What’s in a name? Not what you think
BY MIKE PODSEDLY
When you begin to listen to Inside The Gates Radio, either through the free app or the player on the website, the first visual is the title and artist of what is currently playing. This information alerts you to whether you have heard it before or is performed by an artist you favor.
Titles convey a hint as to the contents and play an important function in songs, books and movies. Song titles are usually contained within the lyrics so you are likely to hear the title again but in context. Sometimes the title may be tacked on later and never heard in the song.
Popular music reflects the current culture while new sounds and themes reside among the fringes, a precursor to changes in musical direction. In the 1950’s and 1960’s increases in disposable income led to more time and money directed to leisure activities. Teens had purchasing power which allowed them to have significant influence in the music industry. Rock and Roll songs were played on the radio much more than any other genre. With the advent of TV, The American Bandstand was a logical extension. The after-school show featured clean-cut average teenagers dancing to the latest hits. There was also a guest artist to lip-sync their songs. The most memorable segment asked participants to Rate-A-Record on a 35 to 98 scale leading to the phrase “It’s got a good beat, and you can dance to it.” that everyone associates with the show. Bandstand went national in 1957 and lasted until 1963. A weekly show then continued the format until 1989.
The primary themes of young love and rebellion were reflected in the songs topping the charts during that period. Dancing was instrumental for teens to meet and impress the opposite sex. A survey of hit song titles during that time include many references to dancing as well as demonstrating how to do them.
The Temptations suggest we “Take A Look Around” at some of the songs that were being played in the 1950’s. Danny & the Juniors invited us to remove our shoes so as not to mar the gym floor and join in “At The Hop”. Bobby Freeman asks the obvious question “Do You Want To Dance” while Chris Montez is more inclusive in “Let’s Dance”. Chubby Checker introduces a mild form of oblique exercise called “The Twist”. The Isley Brothers took it one step further with “Twist and Shout”. Joey Dee and the Starliters added a little sweetener with “The Peppermint Twist”. The Drifters focus on the most important part of the evening in “Save the Last Dance for Me. Martha And The Vandellas seek to expand the party by “Dancing In The Street”. Little Eva found her step with “The Loco-Motion” which was followed up by “Let’s Turkey Trot”. Dee Dee Sharp was prolific in her variety of dance crazes with “Mashed Potato Time”, “Ride!” and “Do the Bird”. In an effort to keep the party going The Dovells said “You Can’t Sit Down” especially when doing the “Bristol Stomp”. Bobby Rydell made it easy for teens on the low end of rhythmic skills with the “Sway”.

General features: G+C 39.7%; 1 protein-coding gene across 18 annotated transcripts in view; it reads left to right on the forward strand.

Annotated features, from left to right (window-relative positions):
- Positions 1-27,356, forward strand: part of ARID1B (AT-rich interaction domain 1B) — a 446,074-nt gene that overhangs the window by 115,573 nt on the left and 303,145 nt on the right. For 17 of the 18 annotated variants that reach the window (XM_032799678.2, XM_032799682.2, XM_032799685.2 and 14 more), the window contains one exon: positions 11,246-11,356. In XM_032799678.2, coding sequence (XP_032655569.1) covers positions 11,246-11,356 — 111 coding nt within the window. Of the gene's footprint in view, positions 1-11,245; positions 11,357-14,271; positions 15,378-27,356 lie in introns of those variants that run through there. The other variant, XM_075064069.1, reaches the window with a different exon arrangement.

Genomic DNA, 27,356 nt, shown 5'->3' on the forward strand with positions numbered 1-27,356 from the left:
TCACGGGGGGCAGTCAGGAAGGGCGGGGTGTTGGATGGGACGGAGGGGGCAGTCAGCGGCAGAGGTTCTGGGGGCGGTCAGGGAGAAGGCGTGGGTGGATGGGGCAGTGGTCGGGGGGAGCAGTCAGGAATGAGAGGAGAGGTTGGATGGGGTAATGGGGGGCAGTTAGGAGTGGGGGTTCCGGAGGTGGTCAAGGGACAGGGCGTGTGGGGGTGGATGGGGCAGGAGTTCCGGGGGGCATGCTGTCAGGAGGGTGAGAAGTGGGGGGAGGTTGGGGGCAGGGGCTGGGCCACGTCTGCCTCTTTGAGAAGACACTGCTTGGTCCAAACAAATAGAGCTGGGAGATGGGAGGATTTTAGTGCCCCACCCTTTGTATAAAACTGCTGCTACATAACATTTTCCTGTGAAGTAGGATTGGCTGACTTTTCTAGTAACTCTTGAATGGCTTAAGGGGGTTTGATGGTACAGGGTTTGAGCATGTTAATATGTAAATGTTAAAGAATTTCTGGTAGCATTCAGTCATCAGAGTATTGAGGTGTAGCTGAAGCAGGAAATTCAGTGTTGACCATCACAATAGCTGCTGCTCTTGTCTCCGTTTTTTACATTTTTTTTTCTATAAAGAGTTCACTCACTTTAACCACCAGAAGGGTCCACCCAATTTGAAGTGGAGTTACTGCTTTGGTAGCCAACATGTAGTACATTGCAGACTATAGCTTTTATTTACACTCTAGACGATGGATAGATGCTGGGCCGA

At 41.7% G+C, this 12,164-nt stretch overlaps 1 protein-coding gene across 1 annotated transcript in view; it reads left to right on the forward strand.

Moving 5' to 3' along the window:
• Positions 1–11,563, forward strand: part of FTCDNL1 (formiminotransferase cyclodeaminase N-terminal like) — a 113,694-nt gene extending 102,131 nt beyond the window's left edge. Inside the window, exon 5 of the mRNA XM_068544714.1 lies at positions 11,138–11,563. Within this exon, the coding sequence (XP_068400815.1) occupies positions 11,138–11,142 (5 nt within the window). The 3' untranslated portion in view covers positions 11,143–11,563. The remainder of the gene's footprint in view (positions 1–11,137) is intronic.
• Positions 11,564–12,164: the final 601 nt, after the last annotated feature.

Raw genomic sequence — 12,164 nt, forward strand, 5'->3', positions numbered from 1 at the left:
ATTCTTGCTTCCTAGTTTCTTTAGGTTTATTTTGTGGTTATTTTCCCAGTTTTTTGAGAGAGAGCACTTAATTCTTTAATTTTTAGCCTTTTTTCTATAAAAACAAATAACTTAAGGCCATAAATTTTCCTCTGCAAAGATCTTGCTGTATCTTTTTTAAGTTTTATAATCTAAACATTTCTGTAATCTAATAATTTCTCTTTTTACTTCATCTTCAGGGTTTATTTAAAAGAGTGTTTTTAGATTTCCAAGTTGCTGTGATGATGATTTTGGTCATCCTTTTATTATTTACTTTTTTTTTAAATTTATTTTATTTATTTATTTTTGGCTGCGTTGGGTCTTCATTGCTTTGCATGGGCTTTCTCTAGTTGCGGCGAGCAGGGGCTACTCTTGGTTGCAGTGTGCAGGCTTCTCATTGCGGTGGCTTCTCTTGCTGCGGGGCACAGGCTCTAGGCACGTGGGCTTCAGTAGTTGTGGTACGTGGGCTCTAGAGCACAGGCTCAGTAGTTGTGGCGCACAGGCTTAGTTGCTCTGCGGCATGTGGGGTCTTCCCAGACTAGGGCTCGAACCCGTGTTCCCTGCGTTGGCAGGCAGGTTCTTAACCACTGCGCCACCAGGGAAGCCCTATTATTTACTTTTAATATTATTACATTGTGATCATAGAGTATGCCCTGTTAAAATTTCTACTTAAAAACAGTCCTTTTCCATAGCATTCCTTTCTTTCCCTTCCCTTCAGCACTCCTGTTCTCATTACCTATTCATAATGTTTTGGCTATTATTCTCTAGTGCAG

After discovering someone you like on the dance floor the vagaries of young love come to the forefront. Imagine The Everly Brothers panic over breaking curfew with a girl when they struggle to “Wake Up Little Suzie”. Ricky Nelson dreads meeting the girl’s father as he tries to navigate his choices when he realizes “It’s Late”.
Dion laments the range of emotions, both happy and sad, he faces being “A Teenager In Love”.
Approaches to finding love vary despite The Monotones writing the “Book of Love”. The “Dream Lover” pictured by Bobby Darin is for a lifetime and not a short fling. Buddy Holly thinks about striking up a romantic relationship “Everyday”. Once you become a steady couple The Flamingos describe the feeling as “I Only Have Eyes for You”. The Miracles took it a step further declaring “You Really Got a Hold on Me”. Smokey Robinson penned two songs of unconditional love, first for Mary Wells in “My Guy” and then for the Temptations to extoll the virtues of “My Girl”. The Shirelles brazenly declare that “Baby It’s You”.
Facing being apart for the summer Brian Hyland promises to send a daily letter that’s “Sealed With A Kiss” while on the other end The Marvalettes ask politely “Please Mr. Postman” do you have a letter for me?
Maurice Williams & The Zodiacs pleads for his girl to “Stay”. When she doesn’t, Neil Sedaka confronts the situation saying “Breaking Up Is Hard To Do”. Gene Pitney has a sadder reaction saying “Only Love Can Break A Heart”. Del Shannon stands in the rain and questions what went wrong with his little “Runaway”. The Supremes reflect on the situation asking “Where Did Our Love Go”. Dion’s remedy is to avoid attachments by becoming “The Wanderer”.
Frankie Lyman & The Teenagers are left to sum up the journey by asking “Why Do Fools Fall In Love”. The answer of course is because we do.
The sophisticated Inside The Gates listeners may find many of these songs trite now but for those growing up during that time they were important social guideposts. Plus, they led to the greatest era of rock music just ahead.
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